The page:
12th May 2012: On a cool Saturday Evening, I decided to walk through Mahabalipuram market, not knowing what to expect, I soon realized that the Mahabalipuram market had a deep spiritual inspiration. I saw many shops selling art, religious idols, antiques, and yogic sculptures. After roaming around Mahabalipuram for half an hour, I realized I wanted to take up one of the local sculpture shops for my marketing project, however there were N number of shops selling the same items with little to differentiate their products or sales practices. Suddenly, a shop caught my attention, a man dressed as a yoga guru and playing a spiritual song waved at me. I was drawn towards his shop because of his different dressing style than other salesmen in the area, as well as the peaceful tune playing in the background. This shop was also one of the best decorated and brightly lit in the area.
I stood outside the shop and asked the sales representative and owner – Shajjad Ahmad about the products that were sold, he showed me many items including art, bronze and brass sculptures, silk wall hangings, designer pillow covers, sculptures of goddesses and famous saints. Seeing the variety of products on display complemented by his unique style of drawing customers to his shop, I decided to take – Themes & Dreams art shop as my marketing project.
I informed Sajjad that I was a college student from Great Lakes and I was interested in knowing more about his business; hearing this, he excused himself for two minutes and returned again dressed in shorts and T-shirt. he had shunned the Yoga dress as that was his main method of advertisement to draw customers to the shop and once he realized that i was only interested in knowing about his business, he didn’t see the point of keeping the camouflage.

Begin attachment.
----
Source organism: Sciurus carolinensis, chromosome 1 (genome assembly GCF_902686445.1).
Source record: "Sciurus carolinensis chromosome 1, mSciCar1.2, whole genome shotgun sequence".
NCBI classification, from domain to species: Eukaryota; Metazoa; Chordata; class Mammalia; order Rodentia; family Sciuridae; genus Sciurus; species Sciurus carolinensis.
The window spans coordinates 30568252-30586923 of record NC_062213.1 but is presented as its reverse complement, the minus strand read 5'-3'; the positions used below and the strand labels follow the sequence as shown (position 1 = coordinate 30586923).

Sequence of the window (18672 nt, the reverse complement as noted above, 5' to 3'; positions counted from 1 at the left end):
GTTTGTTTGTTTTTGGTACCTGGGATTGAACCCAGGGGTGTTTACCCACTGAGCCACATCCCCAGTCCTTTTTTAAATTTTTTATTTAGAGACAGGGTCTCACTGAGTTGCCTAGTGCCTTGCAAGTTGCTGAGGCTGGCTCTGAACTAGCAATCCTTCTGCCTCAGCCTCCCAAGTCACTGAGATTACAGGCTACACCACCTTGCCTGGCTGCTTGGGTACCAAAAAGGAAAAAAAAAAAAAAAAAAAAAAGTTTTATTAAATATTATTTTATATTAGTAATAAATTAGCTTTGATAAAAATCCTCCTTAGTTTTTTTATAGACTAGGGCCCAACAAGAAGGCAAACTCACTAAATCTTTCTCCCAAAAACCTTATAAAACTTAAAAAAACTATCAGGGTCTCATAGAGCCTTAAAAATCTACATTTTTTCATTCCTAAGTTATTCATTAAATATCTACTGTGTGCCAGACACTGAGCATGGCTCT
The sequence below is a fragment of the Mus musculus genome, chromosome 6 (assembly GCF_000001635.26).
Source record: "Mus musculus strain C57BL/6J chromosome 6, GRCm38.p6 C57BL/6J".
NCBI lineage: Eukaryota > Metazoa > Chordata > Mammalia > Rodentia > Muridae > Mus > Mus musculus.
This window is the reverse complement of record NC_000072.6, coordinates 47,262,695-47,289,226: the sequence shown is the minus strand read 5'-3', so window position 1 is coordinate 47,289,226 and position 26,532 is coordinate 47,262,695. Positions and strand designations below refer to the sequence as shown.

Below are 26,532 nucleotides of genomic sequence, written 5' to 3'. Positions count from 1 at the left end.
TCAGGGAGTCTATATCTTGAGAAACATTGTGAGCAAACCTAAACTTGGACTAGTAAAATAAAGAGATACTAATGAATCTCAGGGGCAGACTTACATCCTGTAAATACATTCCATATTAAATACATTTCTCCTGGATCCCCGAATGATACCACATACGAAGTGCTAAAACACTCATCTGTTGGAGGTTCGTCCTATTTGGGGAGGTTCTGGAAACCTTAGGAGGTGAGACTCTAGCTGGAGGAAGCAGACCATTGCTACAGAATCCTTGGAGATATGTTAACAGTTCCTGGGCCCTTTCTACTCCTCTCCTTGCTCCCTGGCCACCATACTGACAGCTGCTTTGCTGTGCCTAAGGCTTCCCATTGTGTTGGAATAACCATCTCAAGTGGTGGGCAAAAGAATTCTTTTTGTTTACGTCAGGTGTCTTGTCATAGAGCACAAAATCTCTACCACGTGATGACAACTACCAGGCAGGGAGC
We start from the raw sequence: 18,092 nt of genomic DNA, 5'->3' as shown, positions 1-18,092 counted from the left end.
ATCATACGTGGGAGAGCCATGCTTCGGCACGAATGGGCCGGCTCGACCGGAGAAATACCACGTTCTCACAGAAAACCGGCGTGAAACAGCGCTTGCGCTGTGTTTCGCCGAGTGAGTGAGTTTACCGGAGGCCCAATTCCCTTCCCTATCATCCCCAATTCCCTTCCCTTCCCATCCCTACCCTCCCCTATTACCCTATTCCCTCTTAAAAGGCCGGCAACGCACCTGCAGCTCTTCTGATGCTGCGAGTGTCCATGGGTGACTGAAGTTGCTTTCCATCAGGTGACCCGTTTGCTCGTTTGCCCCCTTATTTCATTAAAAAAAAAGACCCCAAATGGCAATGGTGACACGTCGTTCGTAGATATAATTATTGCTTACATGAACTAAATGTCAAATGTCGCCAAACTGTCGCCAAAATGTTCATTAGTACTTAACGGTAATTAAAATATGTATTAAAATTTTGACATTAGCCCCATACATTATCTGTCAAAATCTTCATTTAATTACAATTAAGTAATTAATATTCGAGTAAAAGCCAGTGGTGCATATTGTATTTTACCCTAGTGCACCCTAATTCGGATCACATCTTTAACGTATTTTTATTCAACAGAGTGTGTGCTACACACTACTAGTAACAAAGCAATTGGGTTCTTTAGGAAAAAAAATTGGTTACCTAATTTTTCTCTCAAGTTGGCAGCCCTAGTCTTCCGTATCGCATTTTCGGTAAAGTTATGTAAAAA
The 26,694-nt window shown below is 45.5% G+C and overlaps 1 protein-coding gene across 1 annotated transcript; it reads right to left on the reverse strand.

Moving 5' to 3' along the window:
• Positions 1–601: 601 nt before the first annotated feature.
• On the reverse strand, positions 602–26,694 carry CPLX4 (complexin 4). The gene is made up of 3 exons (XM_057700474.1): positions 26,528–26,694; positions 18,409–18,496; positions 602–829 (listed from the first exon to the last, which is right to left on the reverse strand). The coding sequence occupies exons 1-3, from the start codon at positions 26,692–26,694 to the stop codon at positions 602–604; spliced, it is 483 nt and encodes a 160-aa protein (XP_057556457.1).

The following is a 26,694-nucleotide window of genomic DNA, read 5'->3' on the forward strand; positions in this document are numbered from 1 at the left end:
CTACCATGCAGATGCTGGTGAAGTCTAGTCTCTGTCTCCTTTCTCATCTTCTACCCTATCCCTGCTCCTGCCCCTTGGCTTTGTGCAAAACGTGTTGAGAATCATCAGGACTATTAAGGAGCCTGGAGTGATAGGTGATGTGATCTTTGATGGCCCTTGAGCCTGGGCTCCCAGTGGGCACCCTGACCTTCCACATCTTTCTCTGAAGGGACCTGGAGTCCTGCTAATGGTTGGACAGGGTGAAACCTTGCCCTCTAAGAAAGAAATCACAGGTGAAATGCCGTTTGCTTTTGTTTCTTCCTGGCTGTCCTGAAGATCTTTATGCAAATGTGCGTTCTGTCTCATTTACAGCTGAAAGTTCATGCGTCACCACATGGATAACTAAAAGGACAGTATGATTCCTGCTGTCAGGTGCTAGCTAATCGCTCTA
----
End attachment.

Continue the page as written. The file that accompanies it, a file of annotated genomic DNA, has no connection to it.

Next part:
Shajjad Ahmad is born in Kashmir, he has completed his bachelors in Commerce from Shimla and he has completed his post-graduation from Delhi university and he is currently the owner of Themes & Dreams art shop in Mahabalipuram.
Shajjad and I discussed at length about art trade and the source of art products. I was amazed to know 99% of the products at his shop were not locally manufactured. Items were bought from Sri Lanka, Vietnam, Nepal and Malaysia. I inquired that many of the sculptures of goddesses were native to India then how were they manufactured outside of India? His reply was excellent – he simply told me that products are manufactured where it makes most economic sense. It soon struck me that the main USP of my earlier company were off shoring and Global delivery model. I realized that economics of demand – supply and cost optimization affect all markets may it be local or international. Shajjad told me that most of the sculptures sold in Indian markets were from Nepal and Vietnam where cost of production is low and export to markets like Agra, Shimla, Mumbai, Chennai, Kerala is pretty easy and cost-effective. Shajjad also pointed out that the Indian sculpture manufacturing industry is a dying business as most sculptures demand prices 50-60% higher than their overseas counterparts, though the quality of Indian sculptures is better than Nepalese imports. Customers prefer buying cheaper and lower quality products as they are not well-trained in understanding the quality difference between Indian and imported products.
In the coming weeks, I will give vivid details about how Shajjad uses his unique sales and marketing skills to increase his market share in the overly crowded art market of Mahabalipuram.
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— Sohel Golwalla, FT13373